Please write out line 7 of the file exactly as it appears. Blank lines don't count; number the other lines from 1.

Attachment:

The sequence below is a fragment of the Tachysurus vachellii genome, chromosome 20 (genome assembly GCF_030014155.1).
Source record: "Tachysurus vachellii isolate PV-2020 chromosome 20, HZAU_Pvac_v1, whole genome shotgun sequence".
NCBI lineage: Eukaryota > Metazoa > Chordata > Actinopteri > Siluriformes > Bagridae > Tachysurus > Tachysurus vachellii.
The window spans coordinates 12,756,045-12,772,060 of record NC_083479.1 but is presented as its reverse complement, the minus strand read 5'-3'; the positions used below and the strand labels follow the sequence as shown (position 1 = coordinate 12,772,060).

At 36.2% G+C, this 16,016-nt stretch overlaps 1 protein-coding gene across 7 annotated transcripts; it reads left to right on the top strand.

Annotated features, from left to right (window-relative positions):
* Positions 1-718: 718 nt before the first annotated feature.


* Positions 1-718: 718 nt before the first annotated feature.